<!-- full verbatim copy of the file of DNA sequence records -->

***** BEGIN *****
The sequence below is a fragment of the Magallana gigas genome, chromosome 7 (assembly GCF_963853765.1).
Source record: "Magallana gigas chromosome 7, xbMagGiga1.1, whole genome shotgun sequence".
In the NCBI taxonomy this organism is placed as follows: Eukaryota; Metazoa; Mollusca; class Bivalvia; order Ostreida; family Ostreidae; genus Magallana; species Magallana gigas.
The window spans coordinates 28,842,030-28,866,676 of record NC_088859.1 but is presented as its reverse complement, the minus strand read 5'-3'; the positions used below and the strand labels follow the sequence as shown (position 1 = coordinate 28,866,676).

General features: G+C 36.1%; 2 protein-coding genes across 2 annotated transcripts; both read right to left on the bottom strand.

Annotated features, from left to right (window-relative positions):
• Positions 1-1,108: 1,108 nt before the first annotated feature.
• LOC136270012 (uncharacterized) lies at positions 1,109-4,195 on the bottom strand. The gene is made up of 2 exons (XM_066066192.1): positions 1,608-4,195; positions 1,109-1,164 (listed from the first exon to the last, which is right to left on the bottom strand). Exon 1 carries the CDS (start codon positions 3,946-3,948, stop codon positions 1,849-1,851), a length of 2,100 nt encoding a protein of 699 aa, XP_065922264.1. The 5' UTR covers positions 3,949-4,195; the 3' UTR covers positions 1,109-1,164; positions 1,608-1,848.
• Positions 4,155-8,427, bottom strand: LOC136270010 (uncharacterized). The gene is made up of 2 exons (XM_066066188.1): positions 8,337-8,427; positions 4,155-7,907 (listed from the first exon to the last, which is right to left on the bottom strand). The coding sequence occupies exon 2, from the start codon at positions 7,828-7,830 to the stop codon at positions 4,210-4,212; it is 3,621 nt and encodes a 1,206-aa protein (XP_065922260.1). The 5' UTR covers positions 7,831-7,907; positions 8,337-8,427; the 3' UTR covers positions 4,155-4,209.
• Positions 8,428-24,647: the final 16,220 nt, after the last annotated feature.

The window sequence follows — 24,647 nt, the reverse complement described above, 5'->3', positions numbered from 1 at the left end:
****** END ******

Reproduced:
The sequence below is a fragment of the Magallana gigas genome, chromosome 7 (assembly GCF_963853765.1).
Source record: "Magallana gigas chromosome 7, xbMagGiga1.1, whole genome shotgun sequence".
In the NCBI taxonomy this organism is placed as follows: Eukaryota; Metazoa; Mollusca; class Bivalvia; order Ostreida; family Ostreidae; genus Magallana; species Magallana gigas.
The window spans coordinates 28,842,030-28,866,676 of record NC_088859.1 but is presented as its reverse complement, the minus strand read 5'-3'; the positions used below and the strand labels follow the sequence as shown (position 1 = coordinate 28,866,676).

General features: G+C 36.1%; 2 protein-coding genes across 2 annotated transcripts; both read right to left on the bottom strand.

Annotated features, from left to right (window-relative positions):
• Positions 1-1,108: 1,108 nt before the first annotated feature.
• LOC136270012 (uncharacterized) lies at positions 1,109-4,195 on the bottom strand. The gene is made up of 2 exons (XM_066066192.1): positions 1,608-4,195; positions 1,109-1,164 (listed from the first exon to the last, which is right to left on the bottom strand). Exon 1 carries the CDS (start codon positions 3,946-3,948, stop codon positions 1,849-1,851), a length of 2,100 nt encoding a protein of 699 aa, XP_065922264.1. The 5' UTR covers positions 3,949-4,195; the 3' UTR covers positions 1,109-1,164; positions 1,608-1,848.
• Positions 4,155-8,427, bottom strand: LOC136270010 (uncharacterized). The gene is made up of 2 exons (XM_066066188.1): positions 8,337-8,427; positions 4,155-7,907 (listed from the first exon to the last, which is right to left on the bottom strand). The coding sequence occupies exon 2, from the start codon at positions 7,828-7,830 to the stop codon at positions 4,210-4,212; it is 3,621 nt and encodes a 1,206-aa protein (XP_065922260.1). The 5' UTR covers positions 7,831-7,907; positions 8,337-8,427; the 3' UTR covers positions 4,155-4,209.
• Positions 8,428-24,647: the final 16,220 nt, after the last annotated feature.

The window sequence follows — 24,647 nt, the reverse complement described above, 5'->3', positions numbered from 1 at the left end: